1. Other agreements, including overage and s106 etc – Your due diligence should reveal whether there are any other matters affecting the property which are enforceable and may affect value. Any such agreement which is to be put in place, either at the time of, or subsequent to, a legal charge, will need the lender’s consent and, in the case of s106 agreements for example, the lender will be required to be party to the agreement. Specialist legal advice is needed in these circumstances.
  1. Leasehold properties and properties subject to leases – If the security property is leasehold, the terms of the lease should be properly examined. For example, is there a sufficient unexpired residue of the term? If not, can an extension be agreed? Many leases require consent for charging, so this ought to be obtained from the landlord prior to completion. Ideally, the lease should contain mortgagee protection provisions which require the landlord to first serve notice on the mortgagee before taking steps to forfeit the lease in the event of breach. Where the security property is subject to occupational leases, you should bear in mind that as a lender you may need to enforce the terms of such leases in the event of taking possession. It is therefore important to check that any such leases are properly drafted, contain tenant covenants to repair and pay rent, and can be forfeited in the event of breach or insolvency.
  1. Occupiers – Where there are adult occupiers of the security property who are not party to the security documents, their written consent needs to be obtained. This consent is to the creation of the charge, to ensuring the occupiers’ interests are postponed in favour of the lender, and that vacant possession of the property can be obtained in the event the lender becomes entitled to enforce its power of sale.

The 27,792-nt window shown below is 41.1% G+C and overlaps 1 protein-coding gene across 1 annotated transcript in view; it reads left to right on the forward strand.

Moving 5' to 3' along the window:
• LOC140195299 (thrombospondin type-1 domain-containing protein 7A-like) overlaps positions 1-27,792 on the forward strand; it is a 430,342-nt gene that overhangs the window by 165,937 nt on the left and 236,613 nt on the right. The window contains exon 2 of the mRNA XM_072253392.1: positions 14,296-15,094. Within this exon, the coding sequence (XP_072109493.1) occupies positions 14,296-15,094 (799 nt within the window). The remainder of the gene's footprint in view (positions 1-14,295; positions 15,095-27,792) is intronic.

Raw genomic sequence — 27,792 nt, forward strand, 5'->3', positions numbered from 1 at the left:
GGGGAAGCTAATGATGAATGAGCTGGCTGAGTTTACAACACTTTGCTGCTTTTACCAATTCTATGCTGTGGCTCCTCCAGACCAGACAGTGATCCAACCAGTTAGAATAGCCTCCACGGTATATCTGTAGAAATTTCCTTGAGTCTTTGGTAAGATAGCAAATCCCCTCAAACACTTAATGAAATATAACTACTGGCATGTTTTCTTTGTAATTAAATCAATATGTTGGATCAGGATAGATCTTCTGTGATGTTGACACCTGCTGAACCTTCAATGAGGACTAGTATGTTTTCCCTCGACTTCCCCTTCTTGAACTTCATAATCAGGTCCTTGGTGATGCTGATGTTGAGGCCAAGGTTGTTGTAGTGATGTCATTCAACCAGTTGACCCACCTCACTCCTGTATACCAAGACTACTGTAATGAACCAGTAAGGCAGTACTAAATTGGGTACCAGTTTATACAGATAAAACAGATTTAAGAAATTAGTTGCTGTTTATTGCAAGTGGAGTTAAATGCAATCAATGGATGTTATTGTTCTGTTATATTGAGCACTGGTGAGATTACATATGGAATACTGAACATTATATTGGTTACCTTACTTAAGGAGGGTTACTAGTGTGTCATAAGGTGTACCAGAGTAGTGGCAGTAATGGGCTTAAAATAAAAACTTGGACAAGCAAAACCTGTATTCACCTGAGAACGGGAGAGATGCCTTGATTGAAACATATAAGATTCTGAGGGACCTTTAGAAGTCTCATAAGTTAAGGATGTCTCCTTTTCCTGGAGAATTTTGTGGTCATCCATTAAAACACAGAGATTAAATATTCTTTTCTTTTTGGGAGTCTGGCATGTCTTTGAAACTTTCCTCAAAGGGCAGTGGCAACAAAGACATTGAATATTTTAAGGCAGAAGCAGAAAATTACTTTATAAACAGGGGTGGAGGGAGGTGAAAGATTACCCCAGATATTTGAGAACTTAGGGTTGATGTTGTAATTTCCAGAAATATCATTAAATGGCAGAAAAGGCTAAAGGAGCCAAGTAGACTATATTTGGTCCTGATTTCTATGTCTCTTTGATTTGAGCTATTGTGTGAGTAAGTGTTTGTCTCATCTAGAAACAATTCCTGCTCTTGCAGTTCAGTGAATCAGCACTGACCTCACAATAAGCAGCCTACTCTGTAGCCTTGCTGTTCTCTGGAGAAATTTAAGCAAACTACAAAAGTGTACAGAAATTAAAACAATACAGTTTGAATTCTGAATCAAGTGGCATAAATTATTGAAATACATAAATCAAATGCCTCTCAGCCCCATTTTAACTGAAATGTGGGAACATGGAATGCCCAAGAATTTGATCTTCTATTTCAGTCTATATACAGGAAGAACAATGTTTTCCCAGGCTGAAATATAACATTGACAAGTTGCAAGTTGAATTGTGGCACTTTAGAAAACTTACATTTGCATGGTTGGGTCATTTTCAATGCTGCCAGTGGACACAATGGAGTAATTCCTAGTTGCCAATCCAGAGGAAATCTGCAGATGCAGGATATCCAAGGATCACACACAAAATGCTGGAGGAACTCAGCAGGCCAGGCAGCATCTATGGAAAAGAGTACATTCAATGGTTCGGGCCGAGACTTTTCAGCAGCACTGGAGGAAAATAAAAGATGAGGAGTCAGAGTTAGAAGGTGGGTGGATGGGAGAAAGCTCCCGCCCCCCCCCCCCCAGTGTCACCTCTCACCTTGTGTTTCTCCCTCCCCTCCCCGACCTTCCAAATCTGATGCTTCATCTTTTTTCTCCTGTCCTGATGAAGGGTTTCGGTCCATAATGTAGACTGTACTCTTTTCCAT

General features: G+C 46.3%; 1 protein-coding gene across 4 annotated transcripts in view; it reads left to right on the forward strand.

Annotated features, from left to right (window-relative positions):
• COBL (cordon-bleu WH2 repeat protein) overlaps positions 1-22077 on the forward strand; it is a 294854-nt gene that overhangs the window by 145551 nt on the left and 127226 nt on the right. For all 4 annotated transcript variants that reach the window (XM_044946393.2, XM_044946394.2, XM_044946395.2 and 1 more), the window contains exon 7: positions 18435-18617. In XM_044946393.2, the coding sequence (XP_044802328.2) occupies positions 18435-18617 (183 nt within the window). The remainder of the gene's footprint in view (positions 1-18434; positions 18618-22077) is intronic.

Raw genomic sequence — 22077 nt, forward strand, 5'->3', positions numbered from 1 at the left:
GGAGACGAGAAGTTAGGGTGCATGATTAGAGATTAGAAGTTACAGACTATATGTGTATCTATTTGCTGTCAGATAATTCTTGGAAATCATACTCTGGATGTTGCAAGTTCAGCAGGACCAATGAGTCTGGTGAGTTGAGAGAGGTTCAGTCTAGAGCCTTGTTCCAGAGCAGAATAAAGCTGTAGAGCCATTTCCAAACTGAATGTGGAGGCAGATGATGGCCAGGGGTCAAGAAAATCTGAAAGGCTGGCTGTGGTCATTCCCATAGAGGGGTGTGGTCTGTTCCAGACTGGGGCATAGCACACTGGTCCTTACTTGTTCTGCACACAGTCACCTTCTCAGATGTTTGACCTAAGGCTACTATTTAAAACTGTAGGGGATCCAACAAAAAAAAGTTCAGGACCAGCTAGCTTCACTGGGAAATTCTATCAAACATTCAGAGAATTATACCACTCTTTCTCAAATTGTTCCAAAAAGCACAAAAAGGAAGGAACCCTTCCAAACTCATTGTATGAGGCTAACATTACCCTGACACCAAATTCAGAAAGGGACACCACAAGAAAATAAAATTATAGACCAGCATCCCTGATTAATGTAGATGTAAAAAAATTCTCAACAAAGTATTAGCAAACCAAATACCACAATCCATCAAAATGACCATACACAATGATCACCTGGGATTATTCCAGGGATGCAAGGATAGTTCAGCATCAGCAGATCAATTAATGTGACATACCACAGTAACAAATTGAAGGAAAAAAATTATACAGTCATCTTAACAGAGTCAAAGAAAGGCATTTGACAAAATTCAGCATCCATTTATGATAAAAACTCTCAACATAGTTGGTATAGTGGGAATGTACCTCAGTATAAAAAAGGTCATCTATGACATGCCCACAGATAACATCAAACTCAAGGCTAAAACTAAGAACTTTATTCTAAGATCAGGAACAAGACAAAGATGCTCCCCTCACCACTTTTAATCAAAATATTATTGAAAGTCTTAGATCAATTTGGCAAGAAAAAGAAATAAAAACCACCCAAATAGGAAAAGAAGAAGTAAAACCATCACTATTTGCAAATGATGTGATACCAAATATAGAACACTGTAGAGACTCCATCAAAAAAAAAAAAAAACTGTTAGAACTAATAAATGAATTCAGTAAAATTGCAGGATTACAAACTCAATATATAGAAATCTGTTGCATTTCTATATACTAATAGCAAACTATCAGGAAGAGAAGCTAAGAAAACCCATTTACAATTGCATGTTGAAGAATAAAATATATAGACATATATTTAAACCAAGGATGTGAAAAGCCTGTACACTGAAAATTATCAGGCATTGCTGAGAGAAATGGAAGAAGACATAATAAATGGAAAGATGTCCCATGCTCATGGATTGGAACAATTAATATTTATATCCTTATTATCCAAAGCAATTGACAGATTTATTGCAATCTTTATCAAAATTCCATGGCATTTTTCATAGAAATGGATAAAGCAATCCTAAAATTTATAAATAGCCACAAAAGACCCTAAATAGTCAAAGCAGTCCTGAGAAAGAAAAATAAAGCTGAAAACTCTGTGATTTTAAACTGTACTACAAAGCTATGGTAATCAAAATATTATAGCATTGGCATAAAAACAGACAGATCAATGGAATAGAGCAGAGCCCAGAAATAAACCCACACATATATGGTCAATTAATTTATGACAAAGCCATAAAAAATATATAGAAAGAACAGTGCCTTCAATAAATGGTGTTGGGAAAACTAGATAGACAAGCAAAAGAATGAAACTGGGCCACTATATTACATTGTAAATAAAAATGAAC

1. Perfect the security – Once the loan has drawn down and the legal charge has been signed and dated, it is important to ensure it is properly registered. Sometimes this task forms part of the undertakings given by the borrower. Charges given by companies need to be registered at Companies House within the 21-day deadline, otherwise they will be void against a liquidator, administrator or creditor of the borrower company. Legal charges affecting property must also be registered at the Land Registry in the charges register of the property to take effect as a legal mortgage and to bind a future purchaser or lender, and most lenders apply for an accompanying restriction preventing dealings with the property without that lender’s consent.

If you would like any advice in relation to secured lending, please contact Eleanor Rattay of BHW’s Commercial Property department, on 0116 289 7000.

BHW’s Commercial Property team is one of only 10 in the whole of the East Midlands recommended by Chambers and Partners for Real Estate work.

The department is also one of a handful of commercial property practices ranked in the top 200 in the UK by the Legal 500 guide and is described in the 2015 edition as “extremely good.”